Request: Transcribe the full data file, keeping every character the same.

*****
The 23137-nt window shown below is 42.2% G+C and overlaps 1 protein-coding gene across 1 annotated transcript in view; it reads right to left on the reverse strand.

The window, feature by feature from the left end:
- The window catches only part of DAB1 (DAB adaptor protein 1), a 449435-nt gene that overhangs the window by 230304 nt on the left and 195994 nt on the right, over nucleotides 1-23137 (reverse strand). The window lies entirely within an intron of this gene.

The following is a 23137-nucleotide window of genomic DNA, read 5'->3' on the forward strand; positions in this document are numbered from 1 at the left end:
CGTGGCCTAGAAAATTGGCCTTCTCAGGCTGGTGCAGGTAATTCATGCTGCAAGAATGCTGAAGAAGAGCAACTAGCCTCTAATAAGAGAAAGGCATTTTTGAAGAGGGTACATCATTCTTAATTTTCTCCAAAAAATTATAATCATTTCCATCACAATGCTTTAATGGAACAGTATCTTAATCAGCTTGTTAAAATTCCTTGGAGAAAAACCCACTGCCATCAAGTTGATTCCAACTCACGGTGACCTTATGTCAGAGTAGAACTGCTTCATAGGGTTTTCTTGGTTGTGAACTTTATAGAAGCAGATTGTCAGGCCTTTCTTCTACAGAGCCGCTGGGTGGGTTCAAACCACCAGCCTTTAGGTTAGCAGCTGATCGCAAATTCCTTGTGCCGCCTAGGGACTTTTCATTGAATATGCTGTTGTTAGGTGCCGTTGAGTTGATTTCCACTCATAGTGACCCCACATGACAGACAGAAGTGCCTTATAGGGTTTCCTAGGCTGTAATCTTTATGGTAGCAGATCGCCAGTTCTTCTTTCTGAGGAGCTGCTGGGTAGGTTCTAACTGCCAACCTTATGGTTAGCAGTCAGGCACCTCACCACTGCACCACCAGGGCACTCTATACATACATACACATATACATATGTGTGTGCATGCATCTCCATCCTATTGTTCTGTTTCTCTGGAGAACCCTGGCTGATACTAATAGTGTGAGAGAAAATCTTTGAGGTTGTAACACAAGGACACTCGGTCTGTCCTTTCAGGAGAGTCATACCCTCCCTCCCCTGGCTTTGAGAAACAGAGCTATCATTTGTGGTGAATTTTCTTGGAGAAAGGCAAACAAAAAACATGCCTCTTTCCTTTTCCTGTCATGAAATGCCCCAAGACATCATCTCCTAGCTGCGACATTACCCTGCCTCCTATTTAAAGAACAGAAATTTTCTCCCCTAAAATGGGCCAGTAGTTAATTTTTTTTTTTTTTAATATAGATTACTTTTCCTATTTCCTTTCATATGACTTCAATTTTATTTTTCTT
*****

The 23137-nt window shown below is 42.2% G+C and overlaps 1 protein-coding gene across 1 annotated transcript in view; it reads right to left on the reverse strand.

The window, feature by feature from the left end:
- The window catches only part of DAB1 (DAB adaptor protein 1), a 449435-nt gene that overhangs the window by 230304 nt on the left and 195994 nt on the right, over nucleotides 1-23137 (reverse strand). The window lies entirely within an intron of this gene.

The following is a 23137-nucleotide window of genomic DNA, read 5'->3' on the forward strand; positions in this document are numbered from 1 at the left end:
CGTGGCCTAGAAAATTGGCCTTCTCAGGCTGGTGCAGGTAATTCATGCTGCAAGAATGCTGAAGAAGAGCAACTAGCCTCTAATAAGAGAAAGGCATTTTTGAAGAGGGTACATCATTCTTAATTTTCTCCAAAAAATTATAATCATTTCCATCACAATGCTTTAATGGAACAGTATCTTAATCAGCTTGTTAAAATTCCTTGGAGAAAAACCCACTGCCATCAAGTTGATTCCAACTCACGGTGACCTTATGTCAGAGTAGAACTGCTTCATAGGGTTTTCTTGGTTGTGAACTTTATAGAAGCAGATTGTCAGGCCTTTCTTCTACAGAGCCGCTGGGTGGGTTCAAACCACCAGCCTTTAGGTTAGCAGCTGATCGCAAATTCCTTGTGCCGCCTAGGGACTTTTCATTGAATATGCTGTTGTTAGGTGCCGTTGAGTTGATTTCCACTCATAGTGACCCCACATGACAGACAGAAGTGCCTTATAGGGTTTCCTAGGCTGTAATCTTTATGGTAGCAGATCGCCAGTTCTTCTTTCTGAGGAGCTGCTGGGTAGGTTCTAACTGCCAACCTTATGGTTAGCAGTCAGGCACCTCACCACTGCACCACCAGGGCACTCTATACATACATACACATATACATATGTGTGTGCATGCATCTCCATCCTATTGTTCTGTTTCTCTGGAGAACCCTGGCTGATACTAATAGTGTGAGAGAAAATCTTTGAGGTTGTAACACAAGGACACTCGGTCTGTCCTTTCAGGAGAGTCATACCCTCCCTCCCCTGGCTTTGAGAAACAGAGCTATCATTTGTGGTGAATTTTCTTGGAGAAAGGCAAACAAAAAACATGCCTCTTTCCTTTTCCTGTCATGAAATGCCCCAAGACATCATCTCCTAGCTGCGACATTACCCTGCCTCCTATTTAAAGAACAGAAATTTTCTCCCCTAAAATGGGCCAGTAGTTAATTTTTTTTTTTTTTAATATAGATTACTTTTCCTATTTCCTTTCATATGACTTCAATTTTATTTTTCTT